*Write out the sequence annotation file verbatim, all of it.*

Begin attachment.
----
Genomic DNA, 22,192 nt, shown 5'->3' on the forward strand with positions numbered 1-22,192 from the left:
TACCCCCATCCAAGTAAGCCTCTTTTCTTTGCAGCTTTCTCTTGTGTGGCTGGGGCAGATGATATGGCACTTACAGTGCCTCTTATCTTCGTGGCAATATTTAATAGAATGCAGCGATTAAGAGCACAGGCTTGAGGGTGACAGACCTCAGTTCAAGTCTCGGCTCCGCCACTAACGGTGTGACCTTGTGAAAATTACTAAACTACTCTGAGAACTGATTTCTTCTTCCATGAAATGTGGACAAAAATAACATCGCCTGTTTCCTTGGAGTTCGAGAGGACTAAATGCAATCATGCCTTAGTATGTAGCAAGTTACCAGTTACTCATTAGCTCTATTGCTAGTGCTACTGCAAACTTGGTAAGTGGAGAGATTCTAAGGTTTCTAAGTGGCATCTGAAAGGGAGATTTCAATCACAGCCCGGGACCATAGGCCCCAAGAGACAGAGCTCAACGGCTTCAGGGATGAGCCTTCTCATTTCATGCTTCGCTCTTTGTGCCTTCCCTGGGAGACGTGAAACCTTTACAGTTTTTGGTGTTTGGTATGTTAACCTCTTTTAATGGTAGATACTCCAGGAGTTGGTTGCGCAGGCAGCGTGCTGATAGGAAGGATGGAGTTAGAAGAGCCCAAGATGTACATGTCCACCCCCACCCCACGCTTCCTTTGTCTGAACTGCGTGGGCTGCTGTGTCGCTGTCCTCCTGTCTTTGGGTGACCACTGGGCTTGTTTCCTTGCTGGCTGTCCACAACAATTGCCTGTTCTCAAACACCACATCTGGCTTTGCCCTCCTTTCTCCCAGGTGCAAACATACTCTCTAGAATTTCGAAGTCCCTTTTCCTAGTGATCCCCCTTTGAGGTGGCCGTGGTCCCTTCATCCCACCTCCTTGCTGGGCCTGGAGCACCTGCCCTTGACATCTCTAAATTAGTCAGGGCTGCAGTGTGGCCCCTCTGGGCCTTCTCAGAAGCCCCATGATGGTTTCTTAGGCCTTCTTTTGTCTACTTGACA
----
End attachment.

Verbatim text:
Genomic DNA, 22,192 nt, shown 5'->3' on the forward strand with positions numbered 1-22,192 from the left:
TACCCCCATCCAAGTAAGCCTCTTTTCTTTGCAGCTTTCTCTTGTGTGGCTGGGGCAGATGATATGGCACTTACAGTGCCTCTTATCTTCGTGGCAATATTTAATAGAATGCAGCGATTAAGAGCACAGGCTTGAGGGTGACAGACCTCAGTTCAAGTCTCGGCTCCGCCACTAACGGTGTGACCTTGTGAAAATTACTAAACTACTCTGAGAACTGATTTCTTCTTCCATGAAATGTGGACAAAAATAACATCGCCTGTTTCCTTGGAGTTCGAGAGGACTAAATGCAATCATGCCTTAGTATGTAGCAAGTTACCAGTTACTCATTAGCTCTATTGCTAGTGCTACTGCAAACTTGGTAAGTGGAGAGATTCTAAGGTTTCTAAGTGGCATCTGAAAGGGAGATTTCAATCACAGCCCGGGACCATAGGCCCCAAGAGACAGAGCTCAACGGCTTCAGGGATGAGCCTTCTCATTTCATGCTTCGCTCTTTGTGCCTTCCCTGGGAGACGTGAAACCTTTACAGTTTTTGGTGTTTGGTATGTTAACCTCTTTTAATGGTAGATACTCCAGGAGTTGGTTGCGCAGGCAGCGTGCTGATAGGAAGGATGGAGTTAGAAGAGCCCAAGATGTACATGTCCACCCCCACCCCACGCTTCCTTTGTCTGAACTGCGTGGGCTGCTGTGTCGCTGTCCTCCTGTCTTTGGGTGACCACTGGGCTTGTTTCCTTGCTGGCTGTCCACAACAATTGCCTGTTCTCAAACACCACATCTGGCTTTGCCCTCCTTTCTCCCAGGTGCAAACATACTCTCTAGAATTTCGAAGTCCCTTTTCCTAGTGATCCCCCTTTGAGGTGGCCGTGGTCCCTTCATCCCACCTCCTTGCTGGGCCTGGAGCACCTGCCCTTGACATCTCTAAATTAGTCAGGGCTGCAGTGTGGCCCCTCTGGGCCTTCTCAGAAGCCCCATGATGGTTTCTTAGGCCTTCTTTTGTCTACTTGACA